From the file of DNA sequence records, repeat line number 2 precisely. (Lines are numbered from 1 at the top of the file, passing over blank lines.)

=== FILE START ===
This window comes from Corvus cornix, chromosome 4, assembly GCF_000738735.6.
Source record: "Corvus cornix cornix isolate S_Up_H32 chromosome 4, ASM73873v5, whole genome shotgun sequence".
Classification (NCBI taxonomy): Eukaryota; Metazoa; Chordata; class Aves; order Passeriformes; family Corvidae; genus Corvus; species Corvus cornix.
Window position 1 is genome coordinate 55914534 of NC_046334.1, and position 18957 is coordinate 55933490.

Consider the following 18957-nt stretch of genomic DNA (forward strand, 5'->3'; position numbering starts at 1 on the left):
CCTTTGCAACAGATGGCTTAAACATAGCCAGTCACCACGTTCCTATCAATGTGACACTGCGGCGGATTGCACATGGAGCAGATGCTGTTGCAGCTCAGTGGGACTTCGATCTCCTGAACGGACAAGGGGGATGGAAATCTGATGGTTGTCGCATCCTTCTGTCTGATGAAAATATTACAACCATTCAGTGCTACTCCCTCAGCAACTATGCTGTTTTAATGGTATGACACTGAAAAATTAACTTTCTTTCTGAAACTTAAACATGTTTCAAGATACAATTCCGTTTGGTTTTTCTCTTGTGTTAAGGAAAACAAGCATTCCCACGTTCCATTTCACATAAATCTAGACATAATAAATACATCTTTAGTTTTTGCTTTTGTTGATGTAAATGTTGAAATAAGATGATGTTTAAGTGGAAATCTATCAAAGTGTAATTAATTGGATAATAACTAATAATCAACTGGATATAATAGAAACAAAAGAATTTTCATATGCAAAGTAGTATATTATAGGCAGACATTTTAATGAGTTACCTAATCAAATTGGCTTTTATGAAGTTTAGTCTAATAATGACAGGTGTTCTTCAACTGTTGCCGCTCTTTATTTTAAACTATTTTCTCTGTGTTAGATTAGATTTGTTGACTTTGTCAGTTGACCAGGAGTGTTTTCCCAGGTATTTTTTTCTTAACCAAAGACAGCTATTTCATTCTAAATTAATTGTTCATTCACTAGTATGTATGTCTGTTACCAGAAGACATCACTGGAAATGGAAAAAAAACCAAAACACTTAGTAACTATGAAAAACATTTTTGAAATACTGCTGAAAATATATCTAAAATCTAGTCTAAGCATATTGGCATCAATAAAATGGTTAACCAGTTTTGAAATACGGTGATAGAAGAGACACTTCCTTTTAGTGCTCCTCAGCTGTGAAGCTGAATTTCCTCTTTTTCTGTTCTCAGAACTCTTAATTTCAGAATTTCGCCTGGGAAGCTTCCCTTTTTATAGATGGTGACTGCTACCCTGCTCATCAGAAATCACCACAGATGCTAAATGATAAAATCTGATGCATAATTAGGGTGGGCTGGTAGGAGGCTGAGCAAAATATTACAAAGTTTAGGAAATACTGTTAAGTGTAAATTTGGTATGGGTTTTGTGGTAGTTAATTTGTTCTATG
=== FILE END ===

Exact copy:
Source record: "Corvus cornix cornix isolate S_Up_H32 chromosome 4, ASM73873v5, whole genome shotgun sequence".